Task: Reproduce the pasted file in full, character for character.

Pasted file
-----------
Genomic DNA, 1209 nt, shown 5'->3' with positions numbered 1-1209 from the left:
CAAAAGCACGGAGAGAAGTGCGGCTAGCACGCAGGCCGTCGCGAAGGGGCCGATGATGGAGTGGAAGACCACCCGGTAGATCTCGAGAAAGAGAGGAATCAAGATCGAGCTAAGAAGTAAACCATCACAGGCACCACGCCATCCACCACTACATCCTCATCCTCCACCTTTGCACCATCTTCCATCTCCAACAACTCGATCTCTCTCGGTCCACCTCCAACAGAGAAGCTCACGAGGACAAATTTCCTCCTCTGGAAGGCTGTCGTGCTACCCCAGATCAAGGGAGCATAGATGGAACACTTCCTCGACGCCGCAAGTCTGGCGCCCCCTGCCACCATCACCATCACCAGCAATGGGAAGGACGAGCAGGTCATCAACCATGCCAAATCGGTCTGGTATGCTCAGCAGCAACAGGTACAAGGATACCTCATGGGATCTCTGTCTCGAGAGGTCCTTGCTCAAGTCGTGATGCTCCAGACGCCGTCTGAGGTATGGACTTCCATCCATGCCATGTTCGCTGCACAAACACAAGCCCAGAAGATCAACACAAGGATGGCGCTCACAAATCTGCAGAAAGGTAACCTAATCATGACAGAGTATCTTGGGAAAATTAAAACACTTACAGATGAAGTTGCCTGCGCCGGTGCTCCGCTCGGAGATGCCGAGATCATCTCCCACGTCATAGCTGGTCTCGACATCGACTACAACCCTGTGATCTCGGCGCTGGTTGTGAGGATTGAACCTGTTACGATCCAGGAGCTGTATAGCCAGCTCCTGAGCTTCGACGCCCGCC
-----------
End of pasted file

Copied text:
Genomic DNA, 1209 nt, shown 5'->3' with positions numbered 1-1209 from the left:
CAAAAGCACGGAGAGAAGTGCGGCTAGCACGCAGGCCGTCGCGAAGGGGCCGATGATGGAGTGGAAGACCACCCGGTAGATCTCGAGAAAGAGAGGAATCAAGATCGAGCTAAGAAGTAAACCATCACAGGCACCACGCCATCCACCACTACATCCTCATCCTCCACCTTTGCACCATCTTCCATCTCCAACAACTCGATCTCTCTCGGTCCACCTCCAACAGAGAAGCTCACGAGGACAAATTTCCTCCTCTGGAAGGCTGTCGTGCTACCCCAGATCAAGGGAGCATAGATGGAACACTTCCTCGACGCCGCAAGTCTGGCGCCCCCTGCCACCATCACCATCACCAGCAATGGGAAGGACGAGCAGGTCATCAACCATGCCAAATCGGTCTGGTATGCTCAGCAGCAACAGGTACAAGGATACCTCATGGGATCTCTGTCTCGAGAGGTCCTTGCTCAAGTCGTGATGCTCCAGACGCCGTCTGAGGTATGGACTTCCATCCATGCCATGTTCGCTGCACAAACACAAGCCCAGAAGATCAACACAAGGATGGCGCTCACAAATCTGCAGAAAGGTAACCTAATCATGACAGAGTATCTTGGGAAAATTAAAACACTTACAGATGAAGTTGCCTGCGCCGGTGCTCCGCTCGGAGATGCCGAGATCATCTCCCACGTCATAGCTGGTCTCGACATCGACTACAACCCTGTGATCTCGGCGCTGGTTGTGAGGATTGAACCTGTTACGATCCAGGAGCTGTATAGCCAGCTCCTGAGCTTCGACGCCCGCC